Like those early pilgrims, today’s pilgrims—whether confessing sins in St. Peter’s or visiting other patriarchal basilicas—will pray for reconciliation with God. In season or out of season, God is present and ready.


Joan Merkel Smith has long combined two abiding passions: writing and travel. In 25 years as a newspaper journalist and editor and now as a free-lance writer, she has written extensively on travel, health, history, gardening and architecture. Also a writer of fiction, she has twice contributed short stories to St. Anthony Messenger. Married, she has two children and one grandson.

A Guide to Jubilee Guidebooks

by Pat McCloskey, O.F.M.

To help a pilgrim or tourist get the most out of Rome, a good guidebook is essential. Here are eight new books and their unique features:

Pilgrims in Rome: The Official Vatican Guide for the Jubilee Year 2000 (Continuum, 240 pp., $15.95, 5 x 7-1/2 inches). Focuses on eight major churches, 72 minor ones and seven catacombs. Includes the Vatican museums and other Christian churches in Rome. Four maps, beautiful illustrations, opening and closing times for many places, plus a page of essential phone numbers.

Pilgrim Prayers: For the Jubilee, by the Central Committee for the Great Jubilee of the Year 2000 (Continuum, 248 pp., $15.95, 5 x 7-1/2 inches). Intended as a companion volume to the book listed above. Begins with excerpts from the papal bull establishing this Holy Year. Reflections on seven Jubilee themes, prayer celebrations for seven main churches plus the catacombs, Mass prayers and various private prayers. Richly illustrated.

The Jubilee Guide to Rome: The Four Basilicas, the Great Pilgrimage, by Andrea Braghin (Liturgical Press, 123 pp., $11.95, 4-1/2 x 8 inches). Background on Jubilees since 1280, Apostles Peter and Paul. Concentrates on the art and architecture of the four main basilicas. Includes five types of sidebars, a list of popes and two pages of useful tourist information. Lavishly illustrated.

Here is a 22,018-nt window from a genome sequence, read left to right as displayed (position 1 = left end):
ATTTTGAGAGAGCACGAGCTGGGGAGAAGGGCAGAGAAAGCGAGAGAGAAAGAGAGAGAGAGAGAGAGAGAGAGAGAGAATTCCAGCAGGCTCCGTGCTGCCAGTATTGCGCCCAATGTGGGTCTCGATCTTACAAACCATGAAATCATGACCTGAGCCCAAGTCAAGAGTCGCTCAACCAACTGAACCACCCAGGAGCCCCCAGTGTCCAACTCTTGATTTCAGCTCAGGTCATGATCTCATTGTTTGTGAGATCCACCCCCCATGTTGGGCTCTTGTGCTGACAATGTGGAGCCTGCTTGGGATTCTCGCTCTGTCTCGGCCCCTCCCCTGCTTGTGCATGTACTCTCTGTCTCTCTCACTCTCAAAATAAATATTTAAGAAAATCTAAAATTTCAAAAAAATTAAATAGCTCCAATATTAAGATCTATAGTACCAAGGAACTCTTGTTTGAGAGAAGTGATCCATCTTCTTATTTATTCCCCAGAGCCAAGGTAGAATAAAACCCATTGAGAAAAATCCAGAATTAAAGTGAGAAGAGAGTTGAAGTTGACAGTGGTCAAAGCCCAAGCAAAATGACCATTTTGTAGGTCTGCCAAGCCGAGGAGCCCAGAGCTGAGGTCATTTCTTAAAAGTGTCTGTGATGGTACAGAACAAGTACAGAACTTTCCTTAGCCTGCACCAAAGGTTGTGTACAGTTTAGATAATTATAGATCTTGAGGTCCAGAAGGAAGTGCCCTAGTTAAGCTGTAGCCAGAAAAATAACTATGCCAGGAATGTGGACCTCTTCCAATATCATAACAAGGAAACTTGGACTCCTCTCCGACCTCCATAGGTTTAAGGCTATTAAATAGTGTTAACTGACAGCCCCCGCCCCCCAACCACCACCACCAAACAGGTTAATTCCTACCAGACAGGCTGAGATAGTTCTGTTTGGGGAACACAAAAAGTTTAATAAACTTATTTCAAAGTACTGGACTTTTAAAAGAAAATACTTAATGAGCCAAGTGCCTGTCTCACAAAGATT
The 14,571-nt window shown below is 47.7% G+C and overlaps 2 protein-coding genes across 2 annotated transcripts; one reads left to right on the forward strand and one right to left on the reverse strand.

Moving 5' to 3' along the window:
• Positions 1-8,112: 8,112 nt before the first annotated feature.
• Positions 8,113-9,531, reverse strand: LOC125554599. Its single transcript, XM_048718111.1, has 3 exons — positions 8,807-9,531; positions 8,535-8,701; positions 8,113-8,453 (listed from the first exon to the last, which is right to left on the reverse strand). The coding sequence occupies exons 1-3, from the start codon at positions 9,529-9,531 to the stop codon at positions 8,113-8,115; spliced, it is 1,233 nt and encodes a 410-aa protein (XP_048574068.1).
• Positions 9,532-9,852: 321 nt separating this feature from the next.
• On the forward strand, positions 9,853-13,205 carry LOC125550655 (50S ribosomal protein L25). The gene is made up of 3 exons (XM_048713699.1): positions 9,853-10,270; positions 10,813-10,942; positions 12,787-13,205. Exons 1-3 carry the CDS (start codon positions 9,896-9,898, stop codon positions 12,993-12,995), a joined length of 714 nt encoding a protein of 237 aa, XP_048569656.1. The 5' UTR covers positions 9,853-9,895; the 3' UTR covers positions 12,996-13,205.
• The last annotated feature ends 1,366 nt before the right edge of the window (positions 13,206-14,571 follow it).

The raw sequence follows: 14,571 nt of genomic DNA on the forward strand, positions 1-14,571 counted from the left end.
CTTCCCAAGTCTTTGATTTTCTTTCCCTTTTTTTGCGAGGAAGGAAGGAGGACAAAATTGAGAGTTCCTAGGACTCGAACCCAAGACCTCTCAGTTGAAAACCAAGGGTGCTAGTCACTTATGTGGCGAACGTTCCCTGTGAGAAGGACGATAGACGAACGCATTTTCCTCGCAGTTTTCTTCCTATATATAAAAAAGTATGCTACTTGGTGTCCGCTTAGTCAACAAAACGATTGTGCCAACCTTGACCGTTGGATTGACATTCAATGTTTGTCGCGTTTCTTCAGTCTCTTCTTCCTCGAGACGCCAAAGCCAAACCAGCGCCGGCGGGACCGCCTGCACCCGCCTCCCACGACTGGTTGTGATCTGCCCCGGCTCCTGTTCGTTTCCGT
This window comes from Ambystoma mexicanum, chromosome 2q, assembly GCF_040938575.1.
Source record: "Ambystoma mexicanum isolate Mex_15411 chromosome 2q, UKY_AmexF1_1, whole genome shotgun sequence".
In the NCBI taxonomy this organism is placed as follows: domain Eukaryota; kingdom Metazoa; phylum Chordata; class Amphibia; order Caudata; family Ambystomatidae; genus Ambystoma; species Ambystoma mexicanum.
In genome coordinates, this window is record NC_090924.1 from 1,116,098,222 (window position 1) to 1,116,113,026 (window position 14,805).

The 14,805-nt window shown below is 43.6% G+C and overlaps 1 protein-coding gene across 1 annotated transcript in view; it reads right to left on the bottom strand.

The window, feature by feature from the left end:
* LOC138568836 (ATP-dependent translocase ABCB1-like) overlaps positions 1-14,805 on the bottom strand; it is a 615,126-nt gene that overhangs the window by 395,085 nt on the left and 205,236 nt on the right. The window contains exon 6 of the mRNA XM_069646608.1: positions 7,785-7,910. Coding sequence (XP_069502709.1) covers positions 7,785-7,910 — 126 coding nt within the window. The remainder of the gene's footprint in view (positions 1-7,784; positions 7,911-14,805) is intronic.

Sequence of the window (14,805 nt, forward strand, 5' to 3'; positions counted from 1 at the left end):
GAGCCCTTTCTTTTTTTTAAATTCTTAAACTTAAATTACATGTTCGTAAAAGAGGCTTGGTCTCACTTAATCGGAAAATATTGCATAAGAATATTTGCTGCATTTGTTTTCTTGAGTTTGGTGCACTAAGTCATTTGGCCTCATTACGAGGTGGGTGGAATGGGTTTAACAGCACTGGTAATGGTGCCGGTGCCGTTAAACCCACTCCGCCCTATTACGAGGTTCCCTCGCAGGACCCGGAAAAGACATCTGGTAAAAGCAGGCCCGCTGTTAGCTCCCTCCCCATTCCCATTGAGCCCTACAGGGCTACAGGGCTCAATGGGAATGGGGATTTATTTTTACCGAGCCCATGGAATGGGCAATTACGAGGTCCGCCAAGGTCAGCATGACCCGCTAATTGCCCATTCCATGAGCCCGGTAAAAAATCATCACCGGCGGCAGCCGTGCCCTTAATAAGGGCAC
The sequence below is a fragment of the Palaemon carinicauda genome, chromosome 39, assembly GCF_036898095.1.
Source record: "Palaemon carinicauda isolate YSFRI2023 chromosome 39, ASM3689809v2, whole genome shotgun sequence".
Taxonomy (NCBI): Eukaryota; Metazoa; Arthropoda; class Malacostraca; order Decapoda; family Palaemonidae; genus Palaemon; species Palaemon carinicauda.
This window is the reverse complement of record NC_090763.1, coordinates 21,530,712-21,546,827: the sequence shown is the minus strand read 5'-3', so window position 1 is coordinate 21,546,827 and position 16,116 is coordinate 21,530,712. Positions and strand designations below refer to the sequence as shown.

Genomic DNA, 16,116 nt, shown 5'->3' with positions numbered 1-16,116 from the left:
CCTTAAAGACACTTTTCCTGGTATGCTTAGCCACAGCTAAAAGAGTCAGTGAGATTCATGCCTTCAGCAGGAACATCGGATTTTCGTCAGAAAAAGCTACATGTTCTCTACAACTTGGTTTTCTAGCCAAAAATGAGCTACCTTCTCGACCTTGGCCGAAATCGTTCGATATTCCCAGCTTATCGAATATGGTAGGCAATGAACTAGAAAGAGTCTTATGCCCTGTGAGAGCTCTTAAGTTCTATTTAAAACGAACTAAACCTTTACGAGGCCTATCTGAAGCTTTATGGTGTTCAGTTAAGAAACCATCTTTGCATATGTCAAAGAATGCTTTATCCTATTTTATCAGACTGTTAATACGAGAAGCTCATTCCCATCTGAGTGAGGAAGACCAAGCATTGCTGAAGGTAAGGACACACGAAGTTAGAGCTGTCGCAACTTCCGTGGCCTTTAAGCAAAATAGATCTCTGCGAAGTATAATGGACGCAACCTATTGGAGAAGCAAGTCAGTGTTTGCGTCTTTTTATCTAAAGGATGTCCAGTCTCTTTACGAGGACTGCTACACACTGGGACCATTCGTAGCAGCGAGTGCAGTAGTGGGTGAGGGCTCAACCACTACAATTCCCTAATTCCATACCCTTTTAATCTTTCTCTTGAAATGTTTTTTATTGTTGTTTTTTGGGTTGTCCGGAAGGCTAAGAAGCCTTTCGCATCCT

Holy Rome: A Millennium Guide to the Christian Sights (Fodor’s Travel Publications, 180 pp., $21, 5-3/4 x 9-3/4 inches). Full introduction to the meaning of the Jubilee, 11 walking tours within the city, plus a chapter on important sites nearby. Jubilee section includes various lists, calendar of religious events, summary of museums, calendar of exhibitions and section on artists represented. Thoroughly indexed with nine maps.

Jubilee 2000 in Rome: Guide to the Major Basilicas and Catacombs, by Joan Lewis (Scepter Publishing, 111 pp., $6.95, 5-1/2 x 8-1/2 inches). Glossary, Jubilees in history, seven most famous basilicas, four catacombs. Shrine of Divine Love outside Rome, visiting the Vatican, Jubilee calendar, Santa Susanna (U.S. parish in Rome). Tips for tourists, phone numbers, bibliography, seven line drawings. (Fax number given here for U.S. bishops’ visitor’s office is correct, but the phone number is not.)

The Pilgrim’s Guide to Rome, by Barrett McGurn (Viking, 205 pp., $19.95, 4-3/4 x 7-3/4 inches). Written by a journalist who lived in Rome for 15 years. Holy Years in history, events for Jubilee 2000, guide to St. Peter’s Basilica, Vatican City, Vatican museums, catacombs. Pilgrimage churches, English-speaking Catholic churches in Rome and other Christian churches there. Nine walking tours, lots of practical information.

A Pilgrim’s Guide to Rome and the Holy Land for the Third Millennium, by Aurelia A. Hagstrom and Irene Vaisviliate (Thomas More, 272 pp., $14.95, 6 x 7-1/2 inches). Provides “basic information and spiritual reflection that will help the pilgrim to both appreciate the places, art works and history and to encounter God in the midst of them.” Reflections on Jubilee and religious pilgrimage, guide to Jerusalem, Bethlehem and Nazareth. Rome section begins on p. 147, guide to the four major basilicas, 50 photographs, index.

Rome (Eyewitness Travel Guides, DK Publishing, 432 pp., $24.95, 5-1/2 x 8-1/2 inches). Major subdivisions are: Introducing Rome, Rome Area by Area (16 of them), Travelers’ Needs and Survival Guide. Over 1,200 photos, many maps, information on nearby sites. Six walking tours, guides to hotels, restaurants and shops in all price ranges, transportation. Special section on children’s Rome. 10-page street finder section, 24-page index.